Was The Hurricanes excellent early season form an aberration? When does a series of bad results become a serious slump? These were surely the questions on Tickell’s mind after his team’s third consecutive defeat and second game in a row that saw his previously explosive forwards fail to find the net. There had been mitigating circumstances in the previous two losses; they were short defensively, star striker Haughton was missing but there could be no such excuses this time.
For the first time in several weeks all eight Hurricanes were available for selection. Eager and ready it was time to exorcise their demons and rediscover the sweet taste of victory against Chaps, a strong side albeit one who could be overcome. Haughton returned to the starting line-up upon his return and E. Fenwick partnered him up front after a impressing in training. The preferred defensive partnership of Coopman and Stoker was together again and Tickell was, as usual, between the sticks.
Furthermore The Hurricanes’ bench was loaded with talent. J. Fenwick and Rees were on call as well as “Kenny” Kemeny who had finally returned after a short spell of absence. Conversely Chaps were shorthanded, not only missing their formidable if slighty overweight shot stopper but without a single substitute whatsoever. The stage was set and Tickell rallied his troops pre match. There was a palpable determination emanating from The Hurricanes.
In the first half both sides were as solid at the back as they were impotent up top. Rees, Coopman, Stoker and Kemeny performed admirably in defence but there was little cohesion between the individuals. Forays forward broke down at the half way line and the only significant effort of the half fell to Chaps but Tickell was quick off his line to secure the loose ball. At half time the teams went in level on zero apiece, not fantastic until you consider that The Hurricanes had shipped 11 goals in their previous four halves of football. This was an improvement but there was still work to be done.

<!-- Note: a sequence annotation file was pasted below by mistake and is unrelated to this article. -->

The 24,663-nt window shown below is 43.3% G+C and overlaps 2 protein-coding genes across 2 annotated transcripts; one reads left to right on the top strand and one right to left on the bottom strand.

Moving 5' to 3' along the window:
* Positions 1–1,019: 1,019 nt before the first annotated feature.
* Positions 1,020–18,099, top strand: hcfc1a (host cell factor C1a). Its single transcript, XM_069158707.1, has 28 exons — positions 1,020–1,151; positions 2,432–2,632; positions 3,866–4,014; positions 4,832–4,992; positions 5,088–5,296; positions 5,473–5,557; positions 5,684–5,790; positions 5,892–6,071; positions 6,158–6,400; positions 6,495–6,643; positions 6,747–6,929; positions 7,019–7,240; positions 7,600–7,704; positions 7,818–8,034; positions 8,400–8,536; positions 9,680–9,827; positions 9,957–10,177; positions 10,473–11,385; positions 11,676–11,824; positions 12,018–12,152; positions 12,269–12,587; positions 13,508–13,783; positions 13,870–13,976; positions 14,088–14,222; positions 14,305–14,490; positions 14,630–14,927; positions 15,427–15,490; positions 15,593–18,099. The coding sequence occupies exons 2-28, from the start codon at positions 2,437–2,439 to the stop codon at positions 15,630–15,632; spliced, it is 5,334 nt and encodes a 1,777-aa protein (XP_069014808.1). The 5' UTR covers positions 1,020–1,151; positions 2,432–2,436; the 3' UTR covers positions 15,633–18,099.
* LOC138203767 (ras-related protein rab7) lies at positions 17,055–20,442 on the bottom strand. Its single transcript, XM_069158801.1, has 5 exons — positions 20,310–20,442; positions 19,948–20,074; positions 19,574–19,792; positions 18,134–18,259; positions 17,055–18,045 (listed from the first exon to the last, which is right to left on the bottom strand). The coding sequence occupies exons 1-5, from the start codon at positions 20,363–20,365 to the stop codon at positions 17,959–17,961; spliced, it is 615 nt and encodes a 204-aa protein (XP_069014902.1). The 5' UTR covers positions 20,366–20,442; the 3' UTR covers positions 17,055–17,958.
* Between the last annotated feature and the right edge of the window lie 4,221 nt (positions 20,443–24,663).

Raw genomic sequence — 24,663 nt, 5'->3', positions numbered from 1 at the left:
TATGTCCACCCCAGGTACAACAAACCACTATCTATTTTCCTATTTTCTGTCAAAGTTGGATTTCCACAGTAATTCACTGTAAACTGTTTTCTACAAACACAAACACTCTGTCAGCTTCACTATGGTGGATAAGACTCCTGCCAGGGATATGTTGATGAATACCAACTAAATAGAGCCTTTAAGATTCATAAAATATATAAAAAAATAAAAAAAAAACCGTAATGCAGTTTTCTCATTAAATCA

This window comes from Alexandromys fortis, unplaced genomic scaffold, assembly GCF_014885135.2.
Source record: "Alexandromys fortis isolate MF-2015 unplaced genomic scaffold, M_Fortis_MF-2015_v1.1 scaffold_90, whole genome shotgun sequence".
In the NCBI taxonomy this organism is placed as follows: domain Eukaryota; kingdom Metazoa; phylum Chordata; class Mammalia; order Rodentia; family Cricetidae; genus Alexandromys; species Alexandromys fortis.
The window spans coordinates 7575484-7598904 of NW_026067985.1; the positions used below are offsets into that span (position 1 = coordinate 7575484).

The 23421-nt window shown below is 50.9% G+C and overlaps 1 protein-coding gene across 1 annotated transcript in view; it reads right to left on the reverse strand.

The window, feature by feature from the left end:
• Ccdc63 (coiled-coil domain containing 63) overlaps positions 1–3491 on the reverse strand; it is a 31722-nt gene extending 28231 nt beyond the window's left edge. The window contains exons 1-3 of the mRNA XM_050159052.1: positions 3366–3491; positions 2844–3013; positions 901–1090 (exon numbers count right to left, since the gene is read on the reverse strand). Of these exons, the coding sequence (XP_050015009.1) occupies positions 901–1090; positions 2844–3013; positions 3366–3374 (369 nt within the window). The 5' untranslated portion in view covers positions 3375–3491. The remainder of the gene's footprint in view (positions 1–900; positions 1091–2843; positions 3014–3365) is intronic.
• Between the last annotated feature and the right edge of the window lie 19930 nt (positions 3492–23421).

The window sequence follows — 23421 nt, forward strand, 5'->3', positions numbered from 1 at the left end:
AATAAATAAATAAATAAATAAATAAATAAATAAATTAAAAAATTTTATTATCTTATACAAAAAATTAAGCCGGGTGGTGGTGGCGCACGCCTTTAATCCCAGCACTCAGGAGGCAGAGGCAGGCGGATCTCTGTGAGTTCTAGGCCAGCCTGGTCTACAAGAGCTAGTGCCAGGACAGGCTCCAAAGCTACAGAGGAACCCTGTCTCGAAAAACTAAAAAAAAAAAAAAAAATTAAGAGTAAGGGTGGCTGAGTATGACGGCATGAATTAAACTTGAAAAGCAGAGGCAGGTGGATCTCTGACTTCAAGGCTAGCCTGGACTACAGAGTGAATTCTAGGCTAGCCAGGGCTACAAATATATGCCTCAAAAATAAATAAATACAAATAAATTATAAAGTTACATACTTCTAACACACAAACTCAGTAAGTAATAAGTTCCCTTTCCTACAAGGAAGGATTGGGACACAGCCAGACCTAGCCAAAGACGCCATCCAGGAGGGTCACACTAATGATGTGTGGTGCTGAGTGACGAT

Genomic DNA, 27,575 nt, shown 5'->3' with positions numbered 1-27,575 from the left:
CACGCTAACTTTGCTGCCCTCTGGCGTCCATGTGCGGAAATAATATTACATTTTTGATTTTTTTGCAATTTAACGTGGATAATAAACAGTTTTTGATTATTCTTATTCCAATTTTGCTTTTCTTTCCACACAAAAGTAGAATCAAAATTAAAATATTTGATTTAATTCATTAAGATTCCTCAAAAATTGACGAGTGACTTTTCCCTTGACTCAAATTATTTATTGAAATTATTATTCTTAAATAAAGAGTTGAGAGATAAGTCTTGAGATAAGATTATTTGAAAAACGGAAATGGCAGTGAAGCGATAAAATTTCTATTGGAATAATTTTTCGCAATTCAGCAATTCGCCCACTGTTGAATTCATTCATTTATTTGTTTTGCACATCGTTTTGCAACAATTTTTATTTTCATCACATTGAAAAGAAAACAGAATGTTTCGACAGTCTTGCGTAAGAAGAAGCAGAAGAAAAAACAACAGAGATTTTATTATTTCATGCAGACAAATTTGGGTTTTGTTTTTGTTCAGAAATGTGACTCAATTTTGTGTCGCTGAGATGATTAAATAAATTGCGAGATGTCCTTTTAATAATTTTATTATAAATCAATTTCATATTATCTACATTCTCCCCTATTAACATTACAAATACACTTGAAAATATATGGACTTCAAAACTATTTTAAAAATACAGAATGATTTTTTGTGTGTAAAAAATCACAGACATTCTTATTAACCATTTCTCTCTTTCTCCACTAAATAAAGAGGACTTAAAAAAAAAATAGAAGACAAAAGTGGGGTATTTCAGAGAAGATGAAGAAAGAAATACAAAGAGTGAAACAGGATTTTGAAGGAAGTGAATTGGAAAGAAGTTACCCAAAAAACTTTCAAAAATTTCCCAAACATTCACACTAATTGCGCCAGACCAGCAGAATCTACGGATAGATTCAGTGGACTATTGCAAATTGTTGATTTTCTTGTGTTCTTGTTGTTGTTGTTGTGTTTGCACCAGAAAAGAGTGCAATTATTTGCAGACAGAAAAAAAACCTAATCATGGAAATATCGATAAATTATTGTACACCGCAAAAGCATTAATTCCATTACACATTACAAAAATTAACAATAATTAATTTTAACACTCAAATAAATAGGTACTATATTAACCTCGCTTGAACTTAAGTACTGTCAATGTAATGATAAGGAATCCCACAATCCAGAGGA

It may be well-worn cliché but when a game is so emphatically of two halves there is no phrase more apt. For a short while The Hurricanes kept up their defensive fortitude but within five minutes it began to fall apart. Three free kicks, all conceded needlessly, were fired home and despite a strong start The Hurricanes found themselves in a familiar hole.
With their attack as blunt as ever and spirits at rock bottom, The Hurricanes conceded three more without reply. Poor defending and weak goalkeeping were partly to blame but more than anything this was simply a case of a fit, talented team firing on all cylinders. When the final whistles mercifully blew the facts were laid bare; seventeen goals conceded and just the one scored in three games.
After last week’s eight goal mauling Tickell overtly threw his team under the bus much to the chagrin of several of the veteran player. Not long after the game rumours flooded Twitter that Stoker and Tickell has exchanged punches but the club was quick to rubbish this hearsay.
With lessons learnt there was to be no finger pointing this time and the manager was instead full of stoic rhetoric and bountiful optimism. There are tough tests ahead for The Hurricanes and today was not the day they turned the corner. Still, with the talent at his disposal and by making all the right noises Tickell hopes to lead his charges back to winning ways sooner rather than later. As a rookie manager he will be afforded some leeway but if the poor results continue then more serious questions will be asked of him.
The Hurricanes: F. Tickell, J. Stoker, B. Coopman, E. Fenwick, M. Haughton,
Subs: H. Rees, J. Fenwick, R. Kemeny
Man of the match: None